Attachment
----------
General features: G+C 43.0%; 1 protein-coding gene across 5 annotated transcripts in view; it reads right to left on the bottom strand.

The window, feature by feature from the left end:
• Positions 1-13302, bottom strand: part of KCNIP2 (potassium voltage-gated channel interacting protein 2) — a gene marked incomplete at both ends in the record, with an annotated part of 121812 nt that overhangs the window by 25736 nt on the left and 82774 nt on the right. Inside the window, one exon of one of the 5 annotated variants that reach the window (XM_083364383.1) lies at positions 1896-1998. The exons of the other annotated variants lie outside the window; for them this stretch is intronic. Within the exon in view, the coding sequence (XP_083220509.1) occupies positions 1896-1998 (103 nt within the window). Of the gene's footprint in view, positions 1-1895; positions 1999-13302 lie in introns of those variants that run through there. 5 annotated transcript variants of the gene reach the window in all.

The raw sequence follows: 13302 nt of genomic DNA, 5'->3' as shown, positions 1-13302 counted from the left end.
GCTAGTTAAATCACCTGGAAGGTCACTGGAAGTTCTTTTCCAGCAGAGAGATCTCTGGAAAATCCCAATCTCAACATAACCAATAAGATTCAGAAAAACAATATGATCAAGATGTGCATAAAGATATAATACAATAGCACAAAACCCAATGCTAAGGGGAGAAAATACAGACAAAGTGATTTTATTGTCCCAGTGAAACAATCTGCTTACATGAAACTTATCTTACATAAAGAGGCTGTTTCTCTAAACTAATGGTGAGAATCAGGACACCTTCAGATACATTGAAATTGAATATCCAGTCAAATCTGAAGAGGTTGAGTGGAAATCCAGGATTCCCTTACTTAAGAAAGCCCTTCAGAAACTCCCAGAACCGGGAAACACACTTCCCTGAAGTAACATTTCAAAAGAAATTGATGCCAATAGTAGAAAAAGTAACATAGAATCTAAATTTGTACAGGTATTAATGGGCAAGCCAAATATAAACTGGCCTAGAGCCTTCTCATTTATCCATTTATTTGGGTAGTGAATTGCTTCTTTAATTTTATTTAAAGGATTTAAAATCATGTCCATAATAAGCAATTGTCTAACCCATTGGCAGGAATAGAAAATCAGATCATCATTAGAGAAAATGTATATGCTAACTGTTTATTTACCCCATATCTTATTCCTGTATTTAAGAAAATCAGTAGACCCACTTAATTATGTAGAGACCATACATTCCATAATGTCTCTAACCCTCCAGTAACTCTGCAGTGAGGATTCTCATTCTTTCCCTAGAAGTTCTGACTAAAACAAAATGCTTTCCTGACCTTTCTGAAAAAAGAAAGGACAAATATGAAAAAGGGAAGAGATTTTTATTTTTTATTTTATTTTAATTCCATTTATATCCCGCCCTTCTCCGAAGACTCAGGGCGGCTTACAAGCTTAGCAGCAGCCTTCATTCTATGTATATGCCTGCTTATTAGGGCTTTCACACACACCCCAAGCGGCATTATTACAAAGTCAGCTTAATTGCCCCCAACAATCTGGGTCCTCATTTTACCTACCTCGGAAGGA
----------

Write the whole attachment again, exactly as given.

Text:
General features: G+C 43.0%; 1 protein-coding gene across 5 annotated transcripts in view; it reads right to left on the bottom strand.

The window, feature by feature from the left end:
• Positions 1-13302, bottom strand: part of KCNIP2 (potassium voltage-gated channel interacting protein 2) — a gene marked incomplete at both ends in the record, with an annotated part of 121812 nt that overhangs the window by 25736 nt on the left and 82774 nt on the right. Inside the window, one exon of one of the 5 annotated variants that reach the window (XM_083364383.1) lies at positions 1896-1998. The exons of the other annotated variants lie outside the window; for them this stretch is intronic. Within the exon in view, the coding sequence (XP_083220509.1) occupies positions 1896-1998 (103 nt within the window). Of the gene's footprint in view, positions 1-1895; positions 1999-13302 lie in introns of those variants that run through there. 5 annotated transcript variants of the gene reach the window in all.

The raw sequence follows: 13302 nt of genomic DNA, 5'->3' as shown, positions 1-13302 counted from the left end.
GCTAGTTAAATCACCTGGAAGGTCACTGGAAGTTCTTTTCCAGCAGAGAGATCTCTGGAAAATCCCAATCTCAACATAACCAATAAGATTCAGAAAAACAATATGATCAAGATGTGCATAAAGATATAATACAATAGCACAAAACCCAATGCTAAGGGGAGAAAATACAGACAAAGTGATTTTATTGTCCCAGTGAAACAATCTGCTTACATGAAACTTATCTTACATAAAGAGGCTGTTTCTCTAAACTAATGGTGAGAATCAGGACACCTTCAGATACATTGAAATTGAATATCCAGTCAAATCTGAAGAGGTTGAGTGGAAATCCAGGATTCCCTTACTTAAGAAAGCCCTTCAGAAACTCCCAGAACCGGGAAACACACTTCCCTGAAGTAACATTTCAAAAGAAATTGATGCCAATAGTAGAAAAAGTAACATAGAATCTAAATTTGTACAGGTATTAATGGGCAAGCCAAATATAAACTGGCCTAGAGCCTTCTCATTTATCCATTTATTTGGGTAGTGAATTGCTTCTTTAATTTTATTTAAAGGATTTAAAATCATGTCCATAATAAGCAATTGTCTAACCCATTGGCAGGAATAGAAAATCAGATCATCATTAGAGAAAATGTATATGCTAACTGTTTATTTACCCCATATCTTATTCCTGTATTTAAGAAAATCAGTAGACCCACTTAATTATGTAGAGACCATACATTCCATAATGTCTCTAACCCTCCAGTAACTCTGCAGTGAGGATTCTCATTCTTTCCCTAGAAGTTCTGACTAAAACAAAATGCTTTCCTGACCTTTCTGAAAAAAGAAAGGACAAATATGAAAAAGGGAAGAGATTTTTATTTTTTATTTTATTTTAATTCCATTTATATCCCGCCCTTCTCCGAAGACTCAGGGCGGCTTACAAGCTTAGCAGCAGCCTTCATTCTATGTATATGCCTGCTTATTAGGGCTTTCACACACACCCCAAGCGGCATTATTACAAAGTCAGCTTAATTGCCCCCAACAATCTGGGTCCTCATTTTACCTACCTCGGAAGGA